The Number One Issue of Our Time
Steve Mitnick has authored four books on the economics, history, and people of the utilities industries. While in the consulting practice leadership of McKinsey & Co. and Marsh & McLennan, he advised utility leaders. He led a transmission development company and was a New York Governor’s chief energy advisor. Mitnick was an expert witness appearing before utility regulatory commissions of six states, D.C., FERC, and in Canada, and taught microeconomics, macroeconomics, and statistics at Georgetown University.
Look at it. Really take a look at it. At what's going on in our world. At this historic turning point.
You can see that the two are now competing in every arena. Two diametrically opposed philosophies on the electric grid's transformation to low, then very low, then asymptotic-to-zero emissions of climate change gases.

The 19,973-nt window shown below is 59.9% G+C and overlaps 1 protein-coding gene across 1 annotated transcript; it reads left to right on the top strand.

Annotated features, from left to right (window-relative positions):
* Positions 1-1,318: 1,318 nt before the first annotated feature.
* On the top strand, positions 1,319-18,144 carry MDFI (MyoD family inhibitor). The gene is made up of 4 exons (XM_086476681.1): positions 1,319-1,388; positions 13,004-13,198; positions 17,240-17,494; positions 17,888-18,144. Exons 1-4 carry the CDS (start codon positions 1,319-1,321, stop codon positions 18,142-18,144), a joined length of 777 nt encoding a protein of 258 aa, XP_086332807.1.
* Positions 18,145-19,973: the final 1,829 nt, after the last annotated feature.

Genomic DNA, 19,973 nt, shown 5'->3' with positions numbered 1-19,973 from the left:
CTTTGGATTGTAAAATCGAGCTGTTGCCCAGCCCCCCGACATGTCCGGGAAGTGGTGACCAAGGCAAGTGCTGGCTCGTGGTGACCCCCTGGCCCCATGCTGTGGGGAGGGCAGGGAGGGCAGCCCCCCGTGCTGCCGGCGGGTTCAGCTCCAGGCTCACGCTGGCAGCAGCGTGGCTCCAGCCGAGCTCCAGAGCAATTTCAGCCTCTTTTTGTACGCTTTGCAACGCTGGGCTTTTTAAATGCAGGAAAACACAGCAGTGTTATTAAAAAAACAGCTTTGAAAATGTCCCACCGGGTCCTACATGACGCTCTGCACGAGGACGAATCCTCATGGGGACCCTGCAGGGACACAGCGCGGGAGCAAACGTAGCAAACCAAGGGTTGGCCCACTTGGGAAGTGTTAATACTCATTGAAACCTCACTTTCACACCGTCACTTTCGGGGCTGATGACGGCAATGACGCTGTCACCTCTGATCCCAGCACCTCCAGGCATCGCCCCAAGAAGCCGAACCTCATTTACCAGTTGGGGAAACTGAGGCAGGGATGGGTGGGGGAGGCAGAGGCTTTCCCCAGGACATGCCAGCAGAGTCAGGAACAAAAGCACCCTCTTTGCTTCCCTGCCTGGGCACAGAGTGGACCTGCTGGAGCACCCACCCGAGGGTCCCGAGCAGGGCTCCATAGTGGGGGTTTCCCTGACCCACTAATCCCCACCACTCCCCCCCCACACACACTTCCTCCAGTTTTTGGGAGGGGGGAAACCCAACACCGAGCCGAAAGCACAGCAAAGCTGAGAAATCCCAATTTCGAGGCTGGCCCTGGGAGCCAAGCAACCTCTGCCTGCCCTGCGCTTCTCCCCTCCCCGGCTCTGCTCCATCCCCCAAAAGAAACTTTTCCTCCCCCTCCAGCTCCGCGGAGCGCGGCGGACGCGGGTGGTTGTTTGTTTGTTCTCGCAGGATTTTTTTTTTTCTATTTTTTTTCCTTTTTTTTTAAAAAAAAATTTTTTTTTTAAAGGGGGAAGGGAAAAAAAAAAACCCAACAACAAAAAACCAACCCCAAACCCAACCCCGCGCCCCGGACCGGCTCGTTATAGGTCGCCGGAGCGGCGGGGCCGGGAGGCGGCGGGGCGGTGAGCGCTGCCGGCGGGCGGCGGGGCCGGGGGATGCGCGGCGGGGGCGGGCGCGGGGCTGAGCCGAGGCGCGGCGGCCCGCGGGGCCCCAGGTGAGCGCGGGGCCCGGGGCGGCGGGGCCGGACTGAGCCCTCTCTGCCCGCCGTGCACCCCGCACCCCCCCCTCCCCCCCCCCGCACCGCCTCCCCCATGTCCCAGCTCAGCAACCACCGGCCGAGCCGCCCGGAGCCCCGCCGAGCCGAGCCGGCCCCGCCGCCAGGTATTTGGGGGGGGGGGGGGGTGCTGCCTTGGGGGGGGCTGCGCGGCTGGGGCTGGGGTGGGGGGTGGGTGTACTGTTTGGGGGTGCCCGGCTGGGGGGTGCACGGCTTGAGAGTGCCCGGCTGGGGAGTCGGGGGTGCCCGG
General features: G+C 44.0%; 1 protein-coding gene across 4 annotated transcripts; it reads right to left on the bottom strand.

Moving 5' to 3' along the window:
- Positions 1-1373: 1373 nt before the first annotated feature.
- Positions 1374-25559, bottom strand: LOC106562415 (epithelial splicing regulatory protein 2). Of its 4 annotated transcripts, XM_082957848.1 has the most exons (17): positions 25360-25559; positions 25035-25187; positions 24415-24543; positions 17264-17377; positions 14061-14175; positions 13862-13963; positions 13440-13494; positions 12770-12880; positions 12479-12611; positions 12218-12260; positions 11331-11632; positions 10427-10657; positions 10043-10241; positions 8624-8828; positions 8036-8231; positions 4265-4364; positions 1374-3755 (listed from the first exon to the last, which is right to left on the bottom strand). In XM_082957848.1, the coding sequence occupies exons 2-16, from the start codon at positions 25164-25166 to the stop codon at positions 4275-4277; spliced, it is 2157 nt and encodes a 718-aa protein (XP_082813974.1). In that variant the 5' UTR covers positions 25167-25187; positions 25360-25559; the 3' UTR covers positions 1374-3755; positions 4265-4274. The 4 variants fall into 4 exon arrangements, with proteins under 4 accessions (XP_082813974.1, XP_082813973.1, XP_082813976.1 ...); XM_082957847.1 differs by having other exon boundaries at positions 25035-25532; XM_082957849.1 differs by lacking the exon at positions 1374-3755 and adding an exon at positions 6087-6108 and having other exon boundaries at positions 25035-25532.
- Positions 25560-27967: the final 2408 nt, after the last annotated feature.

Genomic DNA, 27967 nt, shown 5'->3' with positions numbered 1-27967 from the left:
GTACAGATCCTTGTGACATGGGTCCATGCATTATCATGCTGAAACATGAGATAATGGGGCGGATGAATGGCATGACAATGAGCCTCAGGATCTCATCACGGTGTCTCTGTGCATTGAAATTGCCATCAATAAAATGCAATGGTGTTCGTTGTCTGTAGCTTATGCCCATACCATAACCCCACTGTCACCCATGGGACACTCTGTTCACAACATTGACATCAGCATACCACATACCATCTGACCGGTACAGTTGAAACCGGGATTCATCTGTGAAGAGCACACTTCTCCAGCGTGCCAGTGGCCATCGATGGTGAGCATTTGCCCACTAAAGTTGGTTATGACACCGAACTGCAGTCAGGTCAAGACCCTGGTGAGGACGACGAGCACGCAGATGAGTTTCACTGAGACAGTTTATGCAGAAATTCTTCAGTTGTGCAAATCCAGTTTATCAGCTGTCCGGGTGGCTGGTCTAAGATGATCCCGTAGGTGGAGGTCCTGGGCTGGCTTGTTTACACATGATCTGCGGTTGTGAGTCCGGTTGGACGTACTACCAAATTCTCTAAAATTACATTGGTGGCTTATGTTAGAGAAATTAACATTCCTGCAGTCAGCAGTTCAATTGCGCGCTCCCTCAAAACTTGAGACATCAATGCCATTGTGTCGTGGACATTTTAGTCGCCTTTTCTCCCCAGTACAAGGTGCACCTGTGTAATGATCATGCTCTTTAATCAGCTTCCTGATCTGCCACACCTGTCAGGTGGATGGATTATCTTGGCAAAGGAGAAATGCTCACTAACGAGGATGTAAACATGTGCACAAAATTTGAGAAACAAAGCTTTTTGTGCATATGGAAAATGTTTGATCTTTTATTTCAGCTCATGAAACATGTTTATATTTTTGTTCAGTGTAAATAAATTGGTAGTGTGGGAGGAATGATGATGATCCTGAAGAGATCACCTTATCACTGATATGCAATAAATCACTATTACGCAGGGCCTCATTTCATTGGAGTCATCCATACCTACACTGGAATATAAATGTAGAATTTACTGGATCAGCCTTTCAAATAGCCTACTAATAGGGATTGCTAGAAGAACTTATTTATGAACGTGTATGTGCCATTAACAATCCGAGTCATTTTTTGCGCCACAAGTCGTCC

Each of the philosophies is seeking to win the day with their arguments in the forum of public opinion, government policy, company strategy, and regulation. One side is more insistent and demanding. The other is necessarily forced onto the defensive. But make no mistake. A battle — no matter the respectful niceties between the opposing sides — has been joined.
That more demanding side maintains that the grid's transformation to zero must be completed in about fifteen to twenty-five years from today. Not any longer than that. A mandated course of action naturally follows. The industry's investment in emitting infrastructure — including natural gas systems from upstream to downstream and to the customer-side too — needs to be slashed.